Police have made several arrests after “racist and sectarian singing” took place during Orange walks which shut streets across Glasgow and led to condemnation of anti-Catholic bigotry.

Thousands of people took part in processions which shut down city centre roads and prompted counter-protests.

Up to 800 police officers were deployed to manage the event, which saw marches proceed through the city centre and past Catholic churches.

Members of Call It Out, a campaign group that opposes anti-Irish and anti-Catholic bigotry,  held vigils outside churches on the routes.

A silent Orange Order band passes by
A silent Orange Order band passes by (Robert Perry/PA)

Chief superintendent Mark Sutherland, divisional commander for Greater Glasgow, said: “We are aware that on a number of occasions today there have been outbreaks of racist and sectarian singing by some of those attending to support the Orange Order processions, this is utterly unacceptable and we completely condemn this behaviour.

“Where possible, we are seeking to take action against those intent on causing harm and dividing our communities, we have already made arrests in connection with various offences and will continue to do so where required.

“With large crowds gathering today, our main priority has been public safety and to ensure minimum disruption to the wider public.”

He added: “Once again, we see a number of people intent in causing offence and stirring up hatred by singing unacceptable sectarian and racist songs, I want to again condemn this behaviour in the strongest possible terms.

“It is clear that sectarianism remains a serious, ongoing problem in Scotland and whilst policing has an important role in tackling this type of behaviour, this is a collective problem and needs to be addressed in a collective, collaborative manner.”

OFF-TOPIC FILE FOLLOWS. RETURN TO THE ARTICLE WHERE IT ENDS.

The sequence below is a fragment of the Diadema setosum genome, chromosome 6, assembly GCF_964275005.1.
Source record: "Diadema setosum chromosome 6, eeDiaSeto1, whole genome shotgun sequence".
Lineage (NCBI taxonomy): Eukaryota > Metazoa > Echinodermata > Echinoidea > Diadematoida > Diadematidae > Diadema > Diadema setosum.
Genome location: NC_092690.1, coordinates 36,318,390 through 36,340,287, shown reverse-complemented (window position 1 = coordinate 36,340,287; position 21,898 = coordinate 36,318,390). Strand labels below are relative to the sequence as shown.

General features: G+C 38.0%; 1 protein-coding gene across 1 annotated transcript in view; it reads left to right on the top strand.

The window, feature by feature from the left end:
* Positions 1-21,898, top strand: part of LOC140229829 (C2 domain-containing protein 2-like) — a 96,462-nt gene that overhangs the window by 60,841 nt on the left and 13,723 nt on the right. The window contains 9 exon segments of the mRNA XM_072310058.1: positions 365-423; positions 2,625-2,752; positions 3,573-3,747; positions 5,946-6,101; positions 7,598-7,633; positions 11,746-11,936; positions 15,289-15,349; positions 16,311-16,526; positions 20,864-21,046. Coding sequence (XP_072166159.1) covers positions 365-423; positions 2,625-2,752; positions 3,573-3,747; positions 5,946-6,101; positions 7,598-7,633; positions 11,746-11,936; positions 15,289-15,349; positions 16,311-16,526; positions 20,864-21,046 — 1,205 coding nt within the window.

The Church of Scotland took to Twitter as the marches took place to condemn anti-Catholic bigotry.

It said: “The Church of Scotland opposes anti-Catholic bigotry and sectarianism. We have a very close working relationship with the Roman Catholic Church.

“Over the years we have worked together to tackle sectarianism and support one another.

“We speak to leaders in the Roman Catholic Church every week and greatly appreciate the friendship that exists between our churches and our communities.”

A Call It Out banner in Easterhouse
A Call It Out banner in Easterhouse (Robert Perry/PA)

Crowds lined the streets in the city centre for the marches including on George Street and West George Street, and there was a large police presence at Glasgow Green where members of the parades gathered in the afternoon.

Glasgow City Council said 32 roads in the city had been closed off for the processions until the mid-afternoon.

In 2018 a Catholic priest was attacked outside St Alphonsus’ Church in the city as an Orange walk marched past.

Call It Out said its supporters had gathered outside St Benedict’s in Easterhouse and Blessed John Dun Scotus in the Gorbals as marches went past to “say no to hatred on the streets of Glasgow”.

Writing on Twitter, it added: “Our resolve is stronger than ever and those willing to stand with us are growing in number. No to anti-Catholic marches past Catholic churches No to institutional anti-Catholicism.”